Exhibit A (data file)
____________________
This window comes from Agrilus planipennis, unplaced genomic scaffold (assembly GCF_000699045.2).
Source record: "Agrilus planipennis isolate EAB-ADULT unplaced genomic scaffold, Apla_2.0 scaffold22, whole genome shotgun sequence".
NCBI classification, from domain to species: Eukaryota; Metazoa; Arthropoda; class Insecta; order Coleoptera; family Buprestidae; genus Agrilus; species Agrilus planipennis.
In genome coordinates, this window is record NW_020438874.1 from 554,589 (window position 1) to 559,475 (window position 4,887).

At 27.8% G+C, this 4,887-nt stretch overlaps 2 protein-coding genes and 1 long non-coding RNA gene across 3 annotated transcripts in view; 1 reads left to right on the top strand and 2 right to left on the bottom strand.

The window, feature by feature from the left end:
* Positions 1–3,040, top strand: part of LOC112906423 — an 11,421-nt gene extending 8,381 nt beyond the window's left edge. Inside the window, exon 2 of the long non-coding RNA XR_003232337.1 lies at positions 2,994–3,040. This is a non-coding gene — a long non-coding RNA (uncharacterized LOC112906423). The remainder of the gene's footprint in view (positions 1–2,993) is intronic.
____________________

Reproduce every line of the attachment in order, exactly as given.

This window comes from Agrilus planipennis, unplaced genomic scaffold (assembly GCF_000699045.2).
Source record: "Agrilus planipennis isolate EAB-ADULT unplaced genomic scaffold, Apla_2.0 scaffold22, whole genome shotgun sequence".
NCBI classification, from domain to species: Eukaryota; Metazoa; Arthropoda; class Insecta; order Coleoptera; family Buprestidae; genus Agrilus; species Agrilus planipennis.
In genome coordinates, this window is record NW_020438874.1 from 554,589 (window position 1) to 559,475 (window position 4,887).

At 27.8% G+C, this 4,887-nt stretch overlaps 2 protein-coding genes and 1 long non-coding RNA gene across 3 annotated transcripts in view; 1 reads left to right on the top strand and 2 right to left on the bottom strand.

The window, feature by feature from the left end:
* Positions 1–3,040, top strand: part of LOC112906423 — an 11,421-nt gene extending 8,381 nt beyond the window's left edge. Inside the window, exon 2 of the long non-coding RNA XR_003232337.1 lies at positions 2,994–3,040. This is a non-coding gene — a long non-coding RNA (uncharacterized LOC112906423). The remainder of the gene's footprint in view (positions 1–2,993) is intronic.